How many miles per year on a car

After you drive 10,000 miles in your car, the engine needs replacing. and how much do you use your car? if it's necessary to move lots of boxes or furniture around, maybe all day every couple of weeks, then that number can rise quickly. or maybe you rely on door-to-door deliveries for groceries and other goods because home storage is inconvenient (or impossible). so how many miles does a person use their car these days? that figure varies greatly by location—the average american drives about 12,900 miles per year.

how many miles should a car get yearly?

all cars today must meet the 1975 emission standards and these standards will be increasingly improved as we move towards stricter goals. nevertheless, they aren't enough to combat the increasingly high demand for auto travel. clearly, with increased fuel prices and increased national gas consumption there is cause for concern. there are many factors such as driving style, time of day driven, driving conditions (hills) topography (mountains), engine size engine type, transmission type and maintenance that contribute to how many miles a car can drive per year before it needs service or parts replaced.”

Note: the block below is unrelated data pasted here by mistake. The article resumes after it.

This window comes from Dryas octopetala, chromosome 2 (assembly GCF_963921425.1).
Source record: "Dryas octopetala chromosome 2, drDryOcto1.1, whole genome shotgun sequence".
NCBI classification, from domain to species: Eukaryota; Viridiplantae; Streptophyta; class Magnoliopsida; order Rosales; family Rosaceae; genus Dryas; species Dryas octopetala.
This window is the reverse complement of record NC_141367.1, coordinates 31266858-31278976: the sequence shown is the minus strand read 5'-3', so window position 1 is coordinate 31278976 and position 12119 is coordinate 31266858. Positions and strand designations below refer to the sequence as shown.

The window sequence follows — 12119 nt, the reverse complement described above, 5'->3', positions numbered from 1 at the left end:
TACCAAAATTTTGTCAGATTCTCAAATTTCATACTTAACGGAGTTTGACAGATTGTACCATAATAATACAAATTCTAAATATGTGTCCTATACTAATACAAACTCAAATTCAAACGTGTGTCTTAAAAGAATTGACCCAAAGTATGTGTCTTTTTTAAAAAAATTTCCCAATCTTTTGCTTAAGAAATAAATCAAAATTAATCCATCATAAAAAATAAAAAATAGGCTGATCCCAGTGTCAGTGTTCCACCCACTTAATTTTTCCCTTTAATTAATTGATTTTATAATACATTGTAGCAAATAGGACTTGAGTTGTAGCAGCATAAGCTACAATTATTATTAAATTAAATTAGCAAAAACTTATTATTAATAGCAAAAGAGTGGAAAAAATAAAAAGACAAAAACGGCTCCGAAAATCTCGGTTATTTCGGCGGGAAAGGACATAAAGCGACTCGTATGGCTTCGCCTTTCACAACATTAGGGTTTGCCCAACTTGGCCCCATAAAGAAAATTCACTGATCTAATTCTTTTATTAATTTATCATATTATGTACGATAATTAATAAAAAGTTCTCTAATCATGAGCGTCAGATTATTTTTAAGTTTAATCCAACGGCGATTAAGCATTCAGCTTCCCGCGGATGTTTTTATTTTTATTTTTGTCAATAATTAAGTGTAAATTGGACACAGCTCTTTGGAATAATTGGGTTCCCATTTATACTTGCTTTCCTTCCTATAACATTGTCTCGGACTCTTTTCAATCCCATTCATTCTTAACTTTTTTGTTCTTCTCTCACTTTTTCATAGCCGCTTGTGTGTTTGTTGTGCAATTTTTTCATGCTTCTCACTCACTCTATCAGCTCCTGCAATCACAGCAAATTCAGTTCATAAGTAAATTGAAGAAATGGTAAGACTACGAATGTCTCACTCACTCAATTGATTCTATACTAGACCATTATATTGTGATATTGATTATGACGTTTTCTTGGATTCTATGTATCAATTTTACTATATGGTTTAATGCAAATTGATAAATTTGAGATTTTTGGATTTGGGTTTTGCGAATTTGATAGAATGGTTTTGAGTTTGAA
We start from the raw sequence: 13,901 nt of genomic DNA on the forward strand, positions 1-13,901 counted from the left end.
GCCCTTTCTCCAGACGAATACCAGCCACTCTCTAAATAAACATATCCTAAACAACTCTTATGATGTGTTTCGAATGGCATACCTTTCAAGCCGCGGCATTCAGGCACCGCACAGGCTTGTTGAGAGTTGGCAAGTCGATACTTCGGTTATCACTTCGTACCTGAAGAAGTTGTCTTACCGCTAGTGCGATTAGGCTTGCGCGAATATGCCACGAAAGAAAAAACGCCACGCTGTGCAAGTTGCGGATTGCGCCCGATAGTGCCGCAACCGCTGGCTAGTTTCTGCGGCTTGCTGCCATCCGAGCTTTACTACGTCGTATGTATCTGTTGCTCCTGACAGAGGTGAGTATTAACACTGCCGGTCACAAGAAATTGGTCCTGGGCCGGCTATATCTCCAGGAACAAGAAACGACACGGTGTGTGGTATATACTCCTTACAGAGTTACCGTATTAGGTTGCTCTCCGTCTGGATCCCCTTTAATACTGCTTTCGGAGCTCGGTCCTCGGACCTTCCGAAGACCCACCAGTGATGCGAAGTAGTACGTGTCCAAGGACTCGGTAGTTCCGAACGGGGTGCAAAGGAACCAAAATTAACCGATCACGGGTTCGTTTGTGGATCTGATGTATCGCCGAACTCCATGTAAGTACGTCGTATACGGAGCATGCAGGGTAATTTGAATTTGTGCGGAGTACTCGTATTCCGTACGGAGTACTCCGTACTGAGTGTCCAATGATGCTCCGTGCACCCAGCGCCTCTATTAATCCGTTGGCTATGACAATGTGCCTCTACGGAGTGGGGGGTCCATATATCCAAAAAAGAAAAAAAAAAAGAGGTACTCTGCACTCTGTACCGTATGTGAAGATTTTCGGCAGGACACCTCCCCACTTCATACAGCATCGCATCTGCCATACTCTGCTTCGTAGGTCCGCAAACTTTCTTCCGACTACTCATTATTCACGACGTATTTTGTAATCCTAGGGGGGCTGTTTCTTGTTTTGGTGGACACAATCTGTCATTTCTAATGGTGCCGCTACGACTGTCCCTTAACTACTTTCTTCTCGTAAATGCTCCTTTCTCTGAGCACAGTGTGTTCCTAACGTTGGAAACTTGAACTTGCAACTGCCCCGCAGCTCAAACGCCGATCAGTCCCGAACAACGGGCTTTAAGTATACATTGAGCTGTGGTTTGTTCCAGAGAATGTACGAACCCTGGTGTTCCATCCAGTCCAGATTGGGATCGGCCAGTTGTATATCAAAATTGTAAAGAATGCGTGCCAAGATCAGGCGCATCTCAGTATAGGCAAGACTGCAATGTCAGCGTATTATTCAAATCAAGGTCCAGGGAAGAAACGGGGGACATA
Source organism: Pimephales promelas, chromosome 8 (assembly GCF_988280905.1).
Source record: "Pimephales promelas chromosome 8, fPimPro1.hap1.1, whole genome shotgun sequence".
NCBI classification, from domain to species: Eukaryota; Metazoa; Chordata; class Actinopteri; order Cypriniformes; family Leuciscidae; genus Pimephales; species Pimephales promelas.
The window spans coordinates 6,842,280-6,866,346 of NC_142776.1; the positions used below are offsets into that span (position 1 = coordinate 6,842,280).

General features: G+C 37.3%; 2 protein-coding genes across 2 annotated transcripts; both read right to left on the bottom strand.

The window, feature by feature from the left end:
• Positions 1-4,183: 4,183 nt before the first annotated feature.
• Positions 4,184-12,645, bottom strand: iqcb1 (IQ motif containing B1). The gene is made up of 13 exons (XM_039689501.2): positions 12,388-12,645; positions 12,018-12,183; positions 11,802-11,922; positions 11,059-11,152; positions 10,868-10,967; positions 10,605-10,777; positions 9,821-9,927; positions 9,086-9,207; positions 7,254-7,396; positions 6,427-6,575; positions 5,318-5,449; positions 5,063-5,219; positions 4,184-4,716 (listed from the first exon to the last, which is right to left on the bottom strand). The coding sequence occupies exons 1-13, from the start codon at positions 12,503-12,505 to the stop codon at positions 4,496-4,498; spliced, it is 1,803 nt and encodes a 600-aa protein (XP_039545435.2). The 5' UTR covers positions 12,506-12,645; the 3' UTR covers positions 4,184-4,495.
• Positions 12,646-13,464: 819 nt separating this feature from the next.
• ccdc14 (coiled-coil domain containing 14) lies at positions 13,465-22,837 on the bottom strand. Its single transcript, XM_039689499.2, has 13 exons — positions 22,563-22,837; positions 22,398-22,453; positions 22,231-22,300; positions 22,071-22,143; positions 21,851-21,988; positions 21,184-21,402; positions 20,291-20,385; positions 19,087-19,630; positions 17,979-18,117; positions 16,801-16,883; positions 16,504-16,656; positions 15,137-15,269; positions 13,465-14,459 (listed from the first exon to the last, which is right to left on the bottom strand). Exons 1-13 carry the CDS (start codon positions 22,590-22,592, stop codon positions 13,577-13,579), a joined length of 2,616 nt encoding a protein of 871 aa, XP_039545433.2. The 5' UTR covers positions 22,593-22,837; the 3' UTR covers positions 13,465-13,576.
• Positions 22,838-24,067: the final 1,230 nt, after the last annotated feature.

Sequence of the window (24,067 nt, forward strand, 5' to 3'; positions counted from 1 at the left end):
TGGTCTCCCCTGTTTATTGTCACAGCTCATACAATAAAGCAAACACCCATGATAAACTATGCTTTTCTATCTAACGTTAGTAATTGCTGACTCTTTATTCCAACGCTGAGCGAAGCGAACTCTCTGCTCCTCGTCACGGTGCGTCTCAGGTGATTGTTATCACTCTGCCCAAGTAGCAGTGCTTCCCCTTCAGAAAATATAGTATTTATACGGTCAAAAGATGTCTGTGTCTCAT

is 12 000 miles a year a lot?

our ceo is really into running. he did 73 miles of training this weekend and that’s more than 12k/year.

12,000 miles (or 20,000km) per year is a good benchmark for olympic class runners like marathoners. but elite distance runners like him often run 25-30 thousand km per year or more! that's about 50-60kms every single day of the calendar. what an interesting hobby?

it's a major hobby in a lot of countries with a lot better weather than ours in the winter to be honest 😉 we're sitting here in calgary getting ready for some snow but at least i have my running shoes out on my porch waiting for when it stops being so

what mileage is too high for a used car?

not a professional but i would say anything over 120,000 miles.

when a car reaches the 120 000 mile mark, you can assume it has been through a lot. it's far more likely to have a few dents and scratches as well as some stiffer parts that need regular oil changes. this is why these cars are not too expensive from certain dealerships. buying from them may seem like getting an awesome deal for most people at first, but they could end up putting out twice as much tip money in repairs that would be needed if it were new or never driven before then.

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